|Home » Journal papers » Volume 5, Number 2, 2018 » Zasiekina, L.|
|[ Full text PDF (219.9 Kb) ]||2018-Dec-25, 1.22.28 PM|
Abstract. Expressed Emotion (EE) is a well-validated measure of the family environment of individuals with mental and physical conditions that examines relatives’ critical, hostile and emotionally overinvolved attitudes towards a family member with a condition. This review focuses on studies of Expressed Emotion containing data of the impact of EE on the course of chronic illnesses and clinical outcomes in mental and physical health conditions. The structural literature review is based on the search of articles in peer-reviewed journals from 1991 to November, 2018 in the databases Psyc-Info and PubMed. Taken together, these results suggest that there is an association between EE towards patients with both physical and mental conditions and a poor clinical and personal recovery. Interestingly, the lower levels of EE towards individuals with a condition were observed in partners comparatively with parents, adult children and relatives. However, the results have been obtained only from two populations with dementia and Type I diabetes and have been considered as important issue for future research.
Keywords: Expressed Emotion, mental and physical conditions, critical, hostile and emotionally overinvolved attitudes, caregivers, service users.
Ayilara, O., Ogunwale, A., & Babalola, E. (2017). Perceived expressed emotion in relatives of patients with severe mental illness: A comparative study. Psychiatry research, 257, 137-143.
Bogojevic, G., Ziravac, L., & Zigmund, D. (2015). Impact of expressed emotion on the course of schizophrenia. European Psychiatry, 30, 390.
Brown, G. W., Birley, J. L. T., & Wing, J. K. (1972). Inﬂuence of family life on the course of schizophrenic disorders: A replication. British Journal of Psychiatry, 121, 241–258.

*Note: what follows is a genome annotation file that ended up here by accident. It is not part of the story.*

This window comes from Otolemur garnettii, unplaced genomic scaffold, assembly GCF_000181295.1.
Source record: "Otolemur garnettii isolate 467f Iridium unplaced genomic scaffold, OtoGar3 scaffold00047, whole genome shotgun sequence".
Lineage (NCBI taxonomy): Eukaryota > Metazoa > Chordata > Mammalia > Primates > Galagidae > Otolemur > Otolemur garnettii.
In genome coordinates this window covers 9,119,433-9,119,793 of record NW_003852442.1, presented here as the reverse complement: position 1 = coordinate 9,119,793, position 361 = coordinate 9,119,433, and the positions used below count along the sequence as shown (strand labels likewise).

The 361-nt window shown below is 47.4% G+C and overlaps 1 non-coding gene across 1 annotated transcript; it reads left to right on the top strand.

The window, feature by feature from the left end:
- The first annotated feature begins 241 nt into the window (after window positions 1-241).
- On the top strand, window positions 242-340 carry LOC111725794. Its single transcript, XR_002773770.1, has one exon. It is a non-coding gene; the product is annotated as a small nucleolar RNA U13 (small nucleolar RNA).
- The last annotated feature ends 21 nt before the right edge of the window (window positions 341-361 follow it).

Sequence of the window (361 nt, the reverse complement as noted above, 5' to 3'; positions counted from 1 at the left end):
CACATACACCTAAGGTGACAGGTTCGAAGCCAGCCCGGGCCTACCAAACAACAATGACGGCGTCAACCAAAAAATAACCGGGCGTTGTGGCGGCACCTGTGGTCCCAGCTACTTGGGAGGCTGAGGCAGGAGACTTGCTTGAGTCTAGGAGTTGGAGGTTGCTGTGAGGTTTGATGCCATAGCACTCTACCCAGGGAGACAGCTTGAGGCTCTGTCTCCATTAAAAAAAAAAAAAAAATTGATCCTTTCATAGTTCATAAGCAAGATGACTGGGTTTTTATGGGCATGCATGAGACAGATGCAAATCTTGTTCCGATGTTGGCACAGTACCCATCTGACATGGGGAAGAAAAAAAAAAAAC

Chan, K. K., & Mak, W. W. (2017). The content and process of self-stigma in people with mental illness. American Journal of Orthopsychiatry, 87(1), 34-43.
Cherry, M. G., Taylor, P. J., Brown, S. L., & Sellwood, W. (2018). Attachment, mentalisation and expressed emotion in carers of people with long-term mental health difficulties. BMC Psychiatry, 18(1), 257.
Coomber, K., & King, R. M. (2013). Perceptions of carer burden: differences between individuals with an eating disorder and their carer. Eating Disorders, 21(1), 26-36
Engel, G. L. (1977). The need for a new medical model: a challenge for biomedicine. Science, 196(4286), 129-136.
Flanagan, D. A., & Wagner, H. L. (1991). Expressed emotion and panic fear in the prediction of diet treatment compliance. British Journal of Clinical Psychology, 30, 231–240.
Hooley, J. M., & Parker, H. A. (2006). Measuring expressed emotion: An evaluation of the shortcuts. Journal of Family Psychology, 20(3), 386.
Rienecke, R. D., Lebow, J., Lock, J., & Le Grange, D. (2015). Family profiles of expressed emotion in adolescent patients with anorexia nervosa and their parents. Journal of Clinical Child & Adolescent Psychology, 46(3), 428-436.
Romero-Gonzalez, M., Chandler, S., & Simonoff, E. (2018). The relationship of parental expressed emotion to co-occurring psychopathology in individuals with autism spectrum disorder: A systematic review. Research in developmental disabilities, 72, 152-165.
Wearden, A. J., Tarrier, N., Barrowclough, C., Zastowny, T. R., & Rahill, A. A. (2000). A review of expressed emotion research in health care. Clinical Psychology Review, 20(5), 633-666.
Wearden, A. J., Tarrier, N., & Davies, R. (2000). Partners' expressed emotion and the control and management of Type 1 diabetes in adults. Journal of Psychosomatic Research, 49(2), 125-130.
|Category: Zasiekina, L. ||
|Views: 58 | Downloads: 14|